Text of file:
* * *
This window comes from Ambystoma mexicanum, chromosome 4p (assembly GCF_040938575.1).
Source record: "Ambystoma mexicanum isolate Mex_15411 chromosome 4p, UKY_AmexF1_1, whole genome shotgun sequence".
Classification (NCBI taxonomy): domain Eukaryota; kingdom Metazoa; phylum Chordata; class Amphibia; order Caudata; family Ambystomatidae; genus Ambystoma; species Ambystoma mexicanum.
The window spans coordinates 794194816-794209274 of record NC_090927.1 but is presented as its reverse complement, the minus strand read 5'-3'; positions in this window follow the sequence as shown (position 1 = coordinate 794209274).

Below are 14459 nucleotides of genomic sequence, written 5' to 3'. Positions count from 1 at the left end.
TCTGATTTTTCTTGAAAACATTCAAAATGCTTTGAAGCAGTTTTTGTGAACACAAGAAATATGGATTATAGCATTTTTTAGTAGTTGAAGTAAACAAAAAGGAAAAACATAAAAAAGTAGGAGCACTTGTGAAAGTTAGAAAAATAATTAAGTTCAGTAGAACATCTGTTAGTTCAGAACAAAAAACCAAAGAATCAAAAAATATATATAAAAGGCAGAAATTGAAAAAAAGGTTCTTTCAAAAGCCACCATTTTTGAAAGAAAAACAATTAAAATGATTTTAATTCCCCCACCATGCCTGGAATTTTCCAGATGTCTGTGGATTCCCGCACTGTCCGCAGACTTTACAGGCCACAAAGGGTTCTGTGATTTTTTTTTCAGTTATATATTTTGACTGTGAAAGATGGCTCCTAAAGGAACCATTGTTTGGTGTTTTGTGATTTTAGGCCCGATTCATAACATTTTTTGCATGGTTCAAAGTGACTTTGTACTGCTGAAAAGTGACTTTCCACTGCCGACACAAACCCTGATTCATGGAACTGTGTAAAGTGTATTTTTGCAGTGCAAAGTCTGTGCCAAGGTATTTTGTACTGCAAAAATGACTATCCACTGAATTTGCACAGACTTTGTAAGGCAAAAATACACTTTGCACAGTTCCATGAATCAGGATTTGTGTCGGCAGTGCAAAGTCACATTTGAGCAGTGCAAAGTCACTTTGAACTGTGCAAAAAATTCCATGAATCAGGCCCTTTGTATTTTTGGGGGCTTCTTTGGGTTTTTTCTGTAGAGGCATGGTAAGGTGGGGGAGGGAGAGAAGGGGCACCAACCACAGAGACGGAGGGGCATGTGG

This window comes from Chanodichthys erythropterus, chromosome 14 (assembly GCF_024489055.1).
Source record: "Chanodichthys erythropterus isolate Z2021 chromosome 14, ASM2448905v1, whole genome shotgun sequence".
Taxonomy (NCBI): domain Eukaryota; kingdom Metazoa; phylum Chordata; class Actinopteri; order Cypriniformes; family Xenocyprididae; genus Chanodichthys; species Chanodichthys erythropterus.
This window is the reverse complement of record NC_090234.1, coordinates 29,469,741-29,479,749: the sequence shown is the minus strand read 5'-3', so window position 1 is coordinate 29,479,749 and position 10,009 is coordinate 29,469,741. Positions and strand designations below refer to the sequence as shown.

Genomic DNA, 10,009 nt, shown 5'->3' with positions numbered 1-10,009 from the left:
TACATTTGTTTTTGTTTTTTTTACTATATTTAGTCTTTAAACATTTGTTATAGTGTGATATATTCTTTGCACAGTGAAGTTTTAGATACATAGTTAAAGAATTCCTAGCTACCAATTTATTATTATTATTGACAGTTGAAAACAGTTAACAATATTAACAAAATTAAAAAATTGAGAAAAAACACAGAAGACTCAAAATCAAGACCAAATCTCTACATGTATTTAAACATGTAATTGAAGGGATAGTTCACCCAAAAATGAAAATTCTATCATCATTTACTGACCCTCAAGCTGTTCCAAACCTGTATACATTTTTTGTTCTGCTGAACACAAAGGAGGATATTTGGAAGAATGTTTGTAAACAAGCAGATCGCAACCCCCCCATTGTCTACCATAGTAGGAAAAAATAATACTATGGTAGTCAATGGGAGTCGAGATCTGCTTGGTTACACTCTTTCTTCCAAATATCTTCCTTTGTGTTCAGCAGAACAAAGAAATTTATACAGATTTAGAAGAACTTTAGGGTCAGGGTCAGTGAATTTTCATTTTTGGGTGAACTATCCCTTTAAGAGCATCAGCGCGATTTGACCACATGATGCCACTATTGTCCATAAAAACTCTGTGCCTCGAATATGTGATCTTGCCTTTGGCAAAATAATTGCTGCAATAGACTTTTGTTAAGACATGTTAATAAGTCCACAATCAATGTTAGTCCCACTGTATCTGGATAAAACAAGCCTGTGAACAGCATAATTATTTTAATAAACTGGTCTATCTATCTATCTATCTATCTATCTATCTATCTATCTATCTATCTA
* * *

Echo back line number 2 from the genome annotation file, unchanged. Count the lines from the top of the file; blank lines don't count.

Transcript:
Source record: "Ambystoma mexicanum isolate Mex_15411 chromosome 4p, UKY_AmexF1_1, whole genome shotgun sequence".